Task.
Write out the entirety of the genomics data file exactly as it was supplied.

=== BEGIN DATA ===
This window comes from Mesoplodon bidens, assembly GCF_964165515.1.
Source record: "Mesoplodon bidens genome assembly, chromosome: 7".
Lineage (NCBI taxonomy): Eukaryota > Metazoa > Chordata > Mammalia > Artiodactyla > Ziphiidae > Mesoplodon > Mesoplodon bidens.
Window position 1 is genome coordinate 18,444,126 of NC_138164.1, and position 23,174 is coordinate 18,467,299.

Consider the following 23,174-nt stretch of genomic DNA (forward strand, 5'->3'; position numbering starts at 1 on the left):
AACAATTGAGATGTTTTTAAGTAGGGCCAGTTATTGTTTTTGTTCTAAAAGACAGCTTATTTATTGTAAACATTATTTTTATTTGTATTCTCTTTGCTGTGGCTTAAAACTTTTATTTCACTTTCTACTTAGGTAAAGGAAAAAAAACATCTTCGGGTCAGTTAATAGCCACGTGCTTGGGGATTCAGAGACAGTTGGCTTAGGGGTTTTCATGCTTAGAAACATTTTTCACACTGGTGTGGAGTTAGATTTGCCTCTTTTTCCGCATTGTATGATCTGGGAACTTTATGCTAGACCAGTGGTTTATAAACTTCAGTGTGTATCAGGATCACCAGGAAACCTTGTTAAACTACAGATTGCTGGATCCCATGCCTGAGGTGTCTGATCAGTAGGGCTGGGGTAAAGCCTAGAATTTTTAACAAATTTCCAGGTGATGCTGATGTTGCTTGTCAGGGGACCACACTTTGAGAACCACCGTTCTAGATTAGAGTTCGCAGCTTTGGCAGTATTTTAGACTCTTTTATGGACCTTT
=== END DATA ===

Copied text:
This window comes from Mesoplodon bidens, assembly GCF_964165515.1.
Source record: "Mesoplodon bidens genome assembly, chromosome: 7".
Lineage (NCBI taxonomy): Eukaryota > Metazoa > Chordata > Mammalia > Artiodactyla > Ziphiidae > Mesoplodon > Mesoplodon bidens.
Window position 1 is genome coordinate 18,444,126 of NC_138164.1, and position 23,174 is coordinate 18,467,299.

Consider the following 23,174-nt stretch of genomic DNA (forward strand, 5'->3'; position numbering starts at 1 on the left):
AACAATTGAGATGTTTTTAAGTAGGGCCAGTTATTGTTTTTGTTCTAAAAGACAGCTTATTTATTGTAAACATTATTTTTATTTGTATTCTCTTTGCTGTGGCTTAAAACTTTTATTTCACTTTCTACTTAGGTAAAGGAAAAAAAACATCTTCGGGTCAGTTAATAGCCACGTGCTTGGGGATTCAGAGACAGTTGGCTTAGGGGTTTTCATGCTTAGAAACATTTTTCACACTGGTGTGGAGTTAGATTTGCCTCTTTTTCCGCATTGTATGATCTGGGAACTTTATGCTAGACCAGTGGTTTATAAACTTCAGTGTGTATCAGGATCACCAGGAAACCTTGTTAAACTACAGATTGCTGGATCCCATGCCTGAGGTGTCTGATCAGTAGGGCTGGGGTAAAGCCTAGAATTTTTAACAAATTTCCAGGTGATGCTGATGTTGCTTGTCAGGGGACCACACTTTGAGAACCACCGTTCTAGATTAGAGTTCGCAGCTTTGGCAGTATTTTAGACTCTTTTATGGACCTTT